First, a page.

Another game, another two goals for Javier ‘Chicharito’ Hernandez. They didn’t want him at Manchester United, but they can’t get enough of him at Bayer Leverkusen. It’s 13 Bundesliga goals for the season for the Mexican striker now, in just 16 games.
Leverkusen fan Ingo certainly loves him. He wore a club shirt, a club hat, two club scarfs and a denim jacket with around twenty Leverkusen patches sewn on. He likes Leverkusen. A lot. Standing under cover outside the stadium, he unequivocally told me that Hernandez is the club’s best signing in the last ten years.
I spoke to Mexican journalist Hecko Flores. Even he raised an eyebrow at that claim, but Hernandez’s local popularity was confirmed by what seemed like every Leverkusen fan passing by with his nickname plastered across their back. Though the moniker ‘Chicharito’ may soon be upgraded.
Hecko says that his fans back home have been calling him Chichadeus which means “Chicha God”. He has quite a few fans as well. In September, when Leverkusen announced that his shirt was available to buy from the club shop, the server went down under the demand. Such is his following in North America, the viewing figures for Leverkusen’s games on American TV have trebled since his arrival. And while Twitter followers aren’t everything, Hernandez has six million of them, second in the Bundesliga only to Xabi Alonso.
Despite that, Hecko says he’s always been a humble player. “It doesn’t matter if he scored a brace, a hat-trick, if he scored five goals, he always goes back and refers to the team.”
And he doesn’t look for excuses either. It’s not ideal to play a game after a 7,300 mile round trip and only two hours sleep, but when you’re Hernandez, it’s no problem. In November, despite a journey of epic proportions having played for Mexico, Hernandez scored twice for Bayer Leverkusen in Frankfurt.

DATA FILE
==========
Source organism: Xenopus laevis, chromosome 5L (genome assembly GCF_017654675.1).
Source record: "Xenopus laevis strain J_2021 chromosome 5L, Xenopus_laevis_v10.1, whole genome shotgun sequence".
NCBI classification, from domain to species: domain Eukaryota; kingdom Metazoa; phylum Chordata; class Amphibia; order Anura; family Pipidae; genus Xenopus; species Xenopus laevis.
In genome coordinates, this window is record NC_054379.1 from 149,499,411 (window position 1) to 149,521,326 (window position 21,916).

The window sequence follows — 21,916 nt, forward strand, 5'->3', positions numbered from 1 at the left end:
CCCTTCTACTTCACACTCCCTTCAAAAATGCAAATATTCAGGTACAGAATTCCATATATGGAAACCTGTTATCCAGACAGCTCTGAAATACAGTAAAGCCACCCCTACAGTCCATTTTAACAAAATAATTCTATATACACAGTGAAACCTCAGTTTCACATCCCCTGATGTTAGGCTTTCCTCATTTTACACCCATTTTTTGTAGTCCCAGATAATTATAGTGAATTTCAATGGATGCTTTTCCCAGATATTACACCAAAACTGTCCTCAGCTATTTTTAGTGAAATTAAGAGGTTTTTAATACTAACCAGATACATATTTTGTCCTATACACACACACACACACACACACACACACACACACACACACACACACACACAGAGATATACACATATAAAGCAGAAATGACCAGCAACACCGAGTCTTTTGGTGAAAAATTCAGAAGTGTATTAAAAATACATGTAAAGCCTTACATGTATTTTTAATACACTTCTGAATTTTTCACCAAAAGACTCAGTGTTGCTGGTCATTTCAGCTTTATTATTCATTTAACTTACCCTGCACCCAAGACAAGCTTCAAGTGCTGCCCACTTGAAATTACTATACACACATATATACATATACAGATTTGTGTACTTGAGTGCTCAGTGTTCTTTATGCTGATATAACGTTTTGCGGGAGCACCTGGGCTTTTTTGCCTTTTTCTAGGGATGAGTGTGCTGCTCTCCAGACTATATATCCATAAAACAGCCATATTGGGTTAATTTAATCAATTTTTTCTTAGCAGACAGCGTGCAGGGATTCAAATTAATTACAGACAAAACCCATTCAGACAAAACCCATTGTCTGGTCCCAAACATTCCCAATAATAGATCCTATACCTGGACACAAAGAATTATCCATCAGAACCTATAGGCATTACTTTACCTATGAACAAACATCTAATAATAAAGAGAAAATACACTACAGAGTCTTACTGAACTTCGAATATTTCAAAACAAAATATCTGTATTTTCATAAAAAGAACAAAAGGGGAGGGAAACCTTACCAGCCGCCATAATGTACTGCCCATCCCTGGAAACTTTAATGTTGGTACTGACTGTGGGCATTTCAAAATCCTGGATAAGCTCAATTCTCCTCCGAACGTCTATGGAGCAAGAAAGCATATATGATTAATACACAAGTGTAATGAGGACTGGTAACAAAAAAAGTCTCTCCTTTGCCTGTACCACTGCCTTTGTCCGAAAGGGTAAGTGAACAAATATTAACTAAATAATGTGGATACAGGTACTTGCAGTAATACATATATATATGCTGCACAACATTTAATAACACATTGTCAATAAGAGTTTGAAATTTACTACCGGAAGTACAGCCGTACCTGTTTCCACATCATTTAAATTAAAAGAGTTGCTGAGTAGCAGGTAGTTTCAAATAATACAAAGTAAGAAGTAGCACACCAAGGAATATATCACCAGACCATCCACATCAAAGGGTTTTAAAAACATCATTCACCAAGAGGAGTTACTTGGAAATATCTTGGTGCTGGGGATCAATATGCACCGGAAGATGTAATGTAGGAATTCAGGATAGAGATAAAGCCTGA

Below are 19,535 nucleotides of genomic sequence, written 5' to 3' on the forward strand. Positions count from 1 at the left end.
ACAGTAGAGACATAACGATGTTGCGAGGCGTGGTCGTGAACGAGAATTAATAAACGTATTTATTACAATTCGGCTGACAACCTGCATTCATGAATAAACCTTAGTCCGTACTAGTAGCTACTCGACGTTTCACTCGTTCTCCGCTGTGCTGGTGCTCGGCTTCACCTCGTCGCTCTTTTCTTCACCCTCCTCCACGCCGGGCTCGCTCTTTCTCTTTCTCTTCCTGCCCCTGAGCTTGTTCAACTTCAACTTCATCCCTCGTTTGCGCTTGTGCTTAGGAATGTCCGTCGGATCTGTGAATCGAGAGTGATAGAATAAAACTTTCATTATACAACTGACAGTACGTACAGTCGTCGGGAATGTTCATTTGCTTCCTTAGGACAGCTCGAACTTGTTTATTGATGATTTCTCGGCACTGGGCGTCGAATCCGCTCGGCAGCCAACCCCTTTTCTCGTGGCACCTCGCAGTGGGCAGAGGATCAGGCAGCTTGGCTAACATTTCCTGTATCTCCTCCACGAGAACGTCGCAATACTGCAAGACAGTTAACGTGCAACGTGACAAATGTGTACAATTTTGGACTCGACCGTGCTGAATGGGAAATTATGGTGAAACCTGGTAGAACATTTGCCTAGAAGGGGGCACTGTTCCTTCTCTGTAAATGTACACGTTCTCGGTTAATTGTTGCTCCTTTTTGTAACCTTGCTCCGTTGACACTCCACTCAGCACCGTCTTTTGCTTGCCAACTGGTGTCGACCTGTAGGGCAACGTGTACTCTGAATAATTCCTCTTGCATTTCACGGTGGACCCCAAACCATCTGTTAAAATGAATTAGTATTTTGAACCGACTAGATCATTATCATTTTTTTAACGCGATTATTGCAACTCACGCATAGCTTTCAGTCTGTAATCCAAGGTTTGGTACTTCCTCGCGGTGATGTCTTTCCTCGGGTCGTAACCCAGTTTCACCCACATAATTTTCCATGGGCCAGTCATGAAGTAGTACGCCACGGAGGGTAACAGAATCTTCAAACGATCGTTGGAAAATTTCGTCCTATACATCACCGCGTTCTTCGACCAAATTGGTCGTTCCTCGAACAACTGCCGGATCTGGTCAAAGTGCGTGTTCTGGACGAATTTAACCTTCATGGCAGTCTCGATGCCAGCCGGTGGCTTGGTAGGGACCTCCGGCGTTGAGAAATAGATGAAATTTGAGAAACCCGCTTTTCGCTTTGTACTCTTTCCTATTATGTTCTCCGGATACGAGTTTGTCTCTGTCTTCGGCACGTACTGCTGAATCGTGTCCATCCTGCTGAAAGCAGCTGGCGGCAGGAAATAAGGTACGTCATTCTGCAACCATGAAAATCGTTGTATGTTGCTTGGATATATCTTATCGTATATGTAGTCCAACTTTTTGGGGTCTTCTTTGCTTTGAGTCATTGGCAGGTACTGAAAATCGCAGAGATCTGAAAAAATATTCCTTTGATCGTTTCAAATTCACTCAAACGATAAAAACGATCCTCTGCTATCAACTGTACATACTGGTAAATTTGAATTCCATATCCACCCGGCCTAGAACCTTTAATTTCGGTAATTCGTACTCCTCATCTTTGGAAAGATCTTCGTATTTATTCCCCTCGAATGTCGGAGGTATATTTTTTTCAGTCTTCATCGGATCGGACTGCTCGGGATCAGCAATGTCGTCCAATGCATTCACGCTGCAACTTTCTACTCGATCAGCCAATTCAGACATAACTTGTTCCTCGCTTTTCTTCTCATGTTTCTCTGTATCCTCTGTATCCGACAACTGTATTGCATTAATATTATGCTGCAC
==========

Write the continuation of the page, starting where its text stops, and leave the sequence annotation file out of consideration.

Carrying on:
But having passed through Manchester United and Real Madrid despite scoring goals for both, is he too nice a guy to be a top level striker?
“In part he lacks that sort of arrogance that a world class striker normally has,” says Hecko. “However, I don’t think it’s a bad thing that he doesn’t have that arrogance. I think it’s helpful for the team,” says Hecko. With 21 goals in 24 games in all competitions, Leverkusen fans would certainly agree with that. And all for the bargain price of €11 million.
His success has put a positive spin on an otherwise average season for Roger Schmidt’s team. They were knocked out of the Champions League in December and would expect to finish in the top four, but they’ve been skirting its fringes this season. It was only this weekend that saw them move into it for the first time since Chicharito’s arrival.
They were playing Hannover, the team bottom of the Bundesliga, but that fact shouldn’t undermine Hernandez’s performance. Equally, while he netted twice, there’s more to his game than just scoring, particularly in what he gives to the team.
As hulking Hannover defenders approached, the diminutive forward was able to hold the ball up before returning it to a team-mate. If not, then it was plan B as he turned the defender and at the very least, earned a free kick. You could count five different occasions that Hannover were caught out before fouling Hernandez.